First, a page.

Astronauts learn not just the Russian language, but the specialty language – the "language of the astronaut." Source: NASA.gov
RBTH: Why teach Russian to astronauts, if everybody speaks English anyway?
Yelena Kirilenko: The working language at the [International Space] Station (ISS) is English, but all the crews are now delivered to the station by a Russian ship [since the end of the Space Shuttle program, Soyuz is the only spacecraft used to carry astronauts to orbit – RBTH].
Each crew has three people – one Russian, one American [who sits in the left seat of Soyuz during ascent into orbit] and another crew member, for instance a space tourist [who sits in the right seat]. The commander of Soyuz is always Russian, while the foreign astronaut becomes the commander of the ISS.
The astronaut who is in the left seat is the right hand of the commander and duplicates all the commander’s operations during the ascent, from lift-off until docking with the ISS. The astronaut in the left seat should communicate in Russian for the entire six hours, since the Mission Control Center gives commands in Russian, and an interpreter simply would not have time to translate it all.
RBTH: But foreign astronauts and, above all, the Americans, don’t start learning Russian from scratch when they come to Star City to prepare for flying on the ISS, do they?
YK: American astronauts come to us after being assigned to a crew and after passing an ACTFL test, the American system according to which the astronaut in the left seat should speak the Russian language at a level no lower than Intermediate High.
On arrival at Star City, astronauts learn not just the Russian language, but the specialty language – the "language of the astronaut." For the astronaut in the left seat – the flight engineer – it is four hours a week. For an astronaut in the right seat it is two hours per week.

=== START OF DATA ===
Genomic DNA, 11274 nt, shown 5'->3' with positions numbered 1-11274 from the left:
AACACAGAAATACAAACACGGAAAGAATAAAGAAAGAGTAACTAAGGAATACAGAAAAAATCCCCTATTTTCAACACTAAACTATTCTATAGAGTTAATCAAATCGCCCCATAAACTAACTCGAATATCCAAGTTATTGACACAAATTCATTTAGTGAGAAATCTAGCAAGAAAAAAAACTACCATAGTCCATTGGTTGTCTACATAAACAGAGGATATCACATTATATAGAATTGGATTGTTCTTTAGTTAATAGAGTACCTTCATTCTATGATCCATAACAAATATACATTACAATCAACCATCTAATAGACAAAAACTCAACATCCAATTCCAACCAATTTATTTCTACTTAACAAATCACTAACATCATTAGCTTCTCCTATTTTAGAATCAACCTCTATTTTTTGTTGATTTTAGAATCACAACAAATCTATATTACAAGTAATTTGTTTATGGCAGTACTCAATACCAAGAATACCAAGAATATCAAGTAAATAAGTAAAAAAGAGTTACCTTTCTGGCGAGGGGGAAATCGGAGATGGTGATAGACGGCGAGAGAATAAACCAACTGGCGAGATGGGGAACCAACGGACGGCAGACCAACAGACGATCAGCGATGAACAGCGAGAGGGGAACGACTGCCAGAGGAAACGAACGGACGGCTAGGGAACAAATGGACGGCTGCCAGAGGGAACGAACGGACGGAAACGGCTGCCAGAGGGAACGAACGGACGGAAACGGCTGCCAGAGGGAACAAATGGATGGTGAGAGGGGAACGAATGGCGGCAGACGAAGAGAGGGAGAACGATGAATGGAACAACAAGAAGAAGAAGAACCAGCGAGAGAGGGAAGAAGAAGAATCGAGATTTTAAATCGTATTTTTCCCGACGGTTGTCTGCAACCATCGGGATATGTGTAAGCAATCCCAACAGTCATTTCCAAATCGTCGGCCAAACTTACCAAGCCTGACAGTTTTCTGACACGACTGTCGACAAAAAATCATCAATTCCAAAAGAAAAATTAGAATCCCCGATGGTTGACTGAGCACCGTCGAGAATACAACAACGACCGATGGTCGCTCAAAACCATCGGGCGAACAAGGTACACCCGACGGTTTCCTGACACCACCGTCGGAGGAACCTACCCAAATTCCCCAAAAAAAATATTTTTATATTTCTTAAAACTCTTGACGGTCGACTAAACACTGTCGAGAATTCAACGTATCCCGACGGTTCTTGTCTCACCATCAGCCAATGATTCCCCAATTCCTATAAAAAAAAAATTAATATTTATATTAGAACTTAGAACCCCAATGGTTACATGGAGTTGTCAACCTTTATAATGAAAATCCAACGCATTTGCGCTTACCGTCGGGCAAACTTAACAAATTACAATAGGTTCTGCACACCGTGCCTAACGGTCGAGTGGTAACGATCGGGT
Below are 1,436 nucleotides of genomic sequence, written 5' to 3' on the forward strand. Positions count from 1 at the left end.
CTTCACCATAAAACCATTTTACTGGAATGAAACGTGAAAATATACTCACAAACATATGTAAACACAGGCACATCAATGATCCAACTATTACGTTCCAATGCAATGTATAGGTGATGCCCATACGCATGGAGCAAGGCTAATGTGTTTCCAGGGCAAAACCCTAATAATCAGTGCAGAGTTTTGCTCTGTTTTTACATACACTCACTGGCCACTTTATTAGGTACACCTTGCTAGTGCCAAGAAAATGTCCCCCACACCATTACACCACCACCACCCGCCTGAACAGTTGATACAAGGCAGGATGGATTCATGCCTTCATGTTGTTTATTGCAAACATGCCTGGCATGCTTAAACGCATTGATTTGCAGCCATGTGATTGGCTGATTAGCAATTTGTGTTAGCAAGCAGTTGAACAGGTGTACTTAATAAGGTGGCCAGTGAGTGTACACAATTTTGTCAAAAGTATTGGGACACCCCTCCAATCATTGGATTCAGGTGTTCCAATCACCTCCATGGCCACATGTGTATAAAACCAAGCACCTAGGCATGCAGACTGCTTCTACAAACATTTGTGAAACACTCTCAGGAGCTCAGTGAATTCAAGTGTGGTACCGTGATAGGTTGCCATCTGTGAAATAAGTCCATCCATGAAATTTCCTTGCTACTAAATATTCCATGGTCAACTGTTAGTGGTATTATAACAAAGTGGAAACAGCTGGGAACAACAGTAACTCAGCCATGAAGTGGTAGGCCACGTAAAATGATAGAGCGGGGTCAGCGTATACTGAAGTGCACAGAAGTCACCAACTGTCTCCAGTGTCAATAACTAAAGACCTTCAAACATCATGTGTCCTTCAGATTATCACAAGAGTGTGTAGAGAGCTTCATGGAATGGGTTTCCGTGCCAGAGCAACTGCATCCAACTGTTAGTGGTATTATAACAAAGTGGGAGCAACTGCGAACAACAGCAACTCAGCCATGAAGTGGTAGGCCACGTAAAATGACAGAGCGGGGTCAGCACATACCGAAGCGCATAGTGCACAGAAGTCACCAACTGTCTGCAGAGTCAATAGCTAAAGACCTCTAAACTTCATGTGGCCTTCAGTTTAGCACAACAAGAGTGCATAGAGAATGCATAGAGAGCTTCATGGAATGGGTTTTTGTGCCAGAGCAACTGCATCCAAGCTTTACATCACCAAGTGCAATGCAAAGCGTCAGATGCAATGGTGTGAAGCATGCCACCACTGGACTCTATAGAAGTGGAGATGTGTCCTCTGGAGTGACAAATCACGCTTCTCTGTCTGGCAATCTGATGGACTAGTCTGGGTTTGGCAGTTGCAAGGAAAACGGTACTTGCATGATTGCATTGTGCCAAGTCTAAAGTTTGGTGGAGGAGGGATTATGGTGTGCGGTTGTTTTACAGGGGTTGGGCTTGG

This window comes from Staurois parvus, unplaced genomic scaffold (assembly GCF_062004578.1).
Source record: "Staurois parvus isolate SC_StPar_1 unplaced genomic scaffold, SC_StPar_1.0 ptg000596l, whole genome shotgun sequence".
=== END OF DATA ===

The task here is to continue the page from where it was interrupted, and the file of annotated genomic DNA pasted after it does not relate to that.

RBTH: Can you please give an example of what astronauts study?
YK: For example, there is a control and navigation system on Soyuz. This is the most difficult for the astronaut in the left seat, especially training on approach and re-docking [with the ISS]. These are manual procedures and manual modes, so you can make a mistake and miss the docking system.
There is a transmission during the docking and redocking, and instructors and crew constantly commentate on what they are doing in Russian. Instructors give a command, and the crew commentates.
RBTH: And what commands can instructors give during training and the Mission Control Center during actual docking in orbit?
YK: "Slow down," "speed up/accelerate," "switch over to manual mode," "damp rate/velocity," "issue the signal," "monitor the propellant consumption," "brake," "perform deorbit burn." The Russian-language textbook for flight engineers contains as many as 100 pages.
RBTH: How often do problems arise because of language-related misunderstandings?
YK: We have had no such cases, because astronauts come with the Intermediate High level and are highly motivated. Previously, interpreters worked both at theoretical classes and training. Now communication in simulators is only in Russian, that's why astronauts – American, Japanese or European – often answer in Russian in the exam.
RBTH: And what are the language level requirements for space tourists?
YK: This is social sphere, specifically a basic level of knowledge of the Russian language and the ability to meet the minimum needs of communication. They train for only six months and get only about 250 hours of the Russian language. As for special terms, we first introduce simple words – "on-off," "press." Word combinations – "check the leakage," "equalize the pressure," "hold the handle" – are introduced in the last two months of training.
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